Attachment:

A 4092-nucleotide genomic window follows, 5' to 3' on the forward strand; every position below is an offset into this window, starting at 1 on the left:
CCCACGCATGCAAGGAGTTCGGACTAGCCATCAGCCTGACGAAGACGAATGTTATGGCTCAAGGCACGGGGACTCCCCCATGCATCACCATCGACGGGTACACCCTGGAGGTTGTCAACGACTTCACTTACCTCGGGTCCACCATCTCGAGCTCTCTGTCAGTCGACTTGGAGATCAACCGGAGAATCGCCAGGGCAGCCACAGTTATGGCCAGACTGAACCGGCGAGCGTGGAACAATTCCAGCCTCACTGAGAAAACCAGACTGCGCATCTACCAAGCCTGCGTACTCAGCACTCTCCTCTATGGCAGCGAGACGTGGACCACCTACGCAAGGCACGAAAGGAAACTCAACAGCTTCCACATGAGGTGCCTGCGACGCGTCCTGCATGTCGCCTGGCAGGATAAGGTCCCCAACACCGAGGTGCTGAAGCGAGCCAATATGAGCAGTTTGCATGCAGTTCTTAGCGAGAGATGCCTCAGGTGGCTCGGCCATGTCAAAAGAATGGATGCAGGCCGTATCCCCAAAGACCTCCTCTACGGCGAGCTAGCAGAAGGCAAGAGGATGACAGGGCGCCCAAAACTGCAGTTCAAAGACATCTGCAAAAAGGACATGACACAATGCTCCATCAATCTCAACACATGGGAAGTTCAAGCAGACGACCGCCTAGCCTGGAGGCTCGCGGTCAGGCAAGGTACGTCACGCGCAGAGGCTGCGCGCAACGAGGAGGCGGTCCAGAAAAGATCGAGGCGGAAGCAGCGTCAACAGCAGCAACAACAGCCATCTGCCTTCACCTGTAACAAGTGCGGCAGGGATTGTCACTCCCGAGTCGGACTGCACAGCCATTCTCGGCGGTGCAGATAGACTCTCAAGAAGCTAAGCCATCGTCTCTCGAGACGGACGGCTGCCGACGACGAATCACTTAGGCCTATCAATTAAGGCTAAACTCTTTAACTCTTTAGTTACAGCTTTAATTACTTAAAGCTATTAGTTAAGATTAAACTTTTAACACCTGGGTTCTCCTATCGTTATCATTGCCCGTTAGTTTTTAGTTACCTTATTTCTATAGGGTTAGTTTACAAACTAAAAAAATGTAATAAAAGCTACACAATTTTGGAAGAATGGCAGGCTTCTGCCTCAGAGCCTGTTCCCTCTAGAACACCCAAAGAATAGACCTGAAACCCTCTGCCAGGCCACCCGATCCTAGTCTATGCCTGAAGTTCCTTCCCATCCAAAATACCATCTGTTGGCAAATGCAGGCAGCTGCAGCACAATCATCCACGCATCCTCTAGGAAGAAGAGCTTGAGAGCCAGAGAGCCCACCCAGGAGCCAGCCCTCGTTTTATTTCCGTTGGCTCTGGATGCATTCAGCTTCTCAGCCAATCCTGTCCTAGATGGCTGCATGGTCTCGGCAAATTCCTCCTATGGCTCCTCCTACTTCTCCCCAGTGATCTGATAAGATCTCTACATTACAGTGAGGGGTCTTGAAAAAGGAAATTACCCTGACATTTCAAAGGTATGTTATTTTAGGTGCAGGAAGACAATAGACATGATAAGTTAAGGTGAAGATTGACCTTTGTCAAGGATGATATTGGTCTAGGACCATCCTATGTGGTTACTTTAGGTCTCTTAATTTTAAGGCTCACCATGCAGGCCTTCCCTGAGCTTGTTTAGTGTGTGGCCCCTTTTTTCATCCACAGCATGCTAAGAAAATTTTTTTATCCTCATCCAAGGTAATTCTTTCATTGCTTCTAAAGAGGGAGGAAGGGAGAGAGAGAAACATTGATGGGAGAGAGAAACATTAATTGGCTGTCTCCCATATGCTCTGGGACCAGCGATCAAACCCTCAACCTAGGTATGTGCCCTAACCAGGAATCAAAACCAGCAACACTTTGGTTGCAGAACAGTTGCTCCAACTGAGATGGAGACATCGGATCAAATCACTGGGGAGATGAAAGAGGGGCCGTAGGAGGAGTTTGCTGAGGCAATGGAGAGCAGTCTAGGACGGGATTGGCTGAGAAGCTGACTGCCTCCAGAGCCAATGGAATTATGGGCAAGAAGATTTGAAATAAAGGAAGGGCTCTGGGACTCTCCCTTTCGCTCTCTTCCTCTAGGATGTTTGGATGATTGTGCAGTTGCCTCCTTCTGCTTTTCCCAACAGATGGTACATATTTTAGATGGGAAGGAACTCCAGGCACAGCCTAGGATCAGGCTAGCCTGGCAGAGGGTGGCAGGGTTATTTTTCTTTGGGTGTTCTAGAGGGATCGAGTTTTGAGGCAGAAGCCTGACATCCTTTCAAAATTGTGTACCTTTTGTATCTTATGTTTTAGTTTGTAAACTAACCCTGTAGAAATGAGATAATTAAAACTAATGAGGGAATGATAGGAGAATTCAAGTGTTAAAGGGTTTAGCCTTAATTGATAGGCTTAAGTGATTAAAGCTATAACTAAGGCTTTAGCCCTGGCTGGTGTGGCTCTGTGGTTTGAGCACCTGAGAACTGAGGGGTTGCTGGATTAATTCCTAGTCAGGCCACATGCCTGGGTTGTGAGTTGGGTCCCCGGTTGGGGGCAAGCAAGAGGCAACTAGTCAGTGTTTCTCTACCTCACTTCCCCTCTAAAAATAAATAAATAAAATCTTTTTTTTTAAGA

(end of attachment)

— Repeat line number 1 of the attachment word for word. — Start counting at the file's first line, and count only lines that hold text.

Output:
A 4092-nucleotide genomic window follows, 5' to 3' on the forward strand; every position below is an offset into this window, starting at 1 on the left: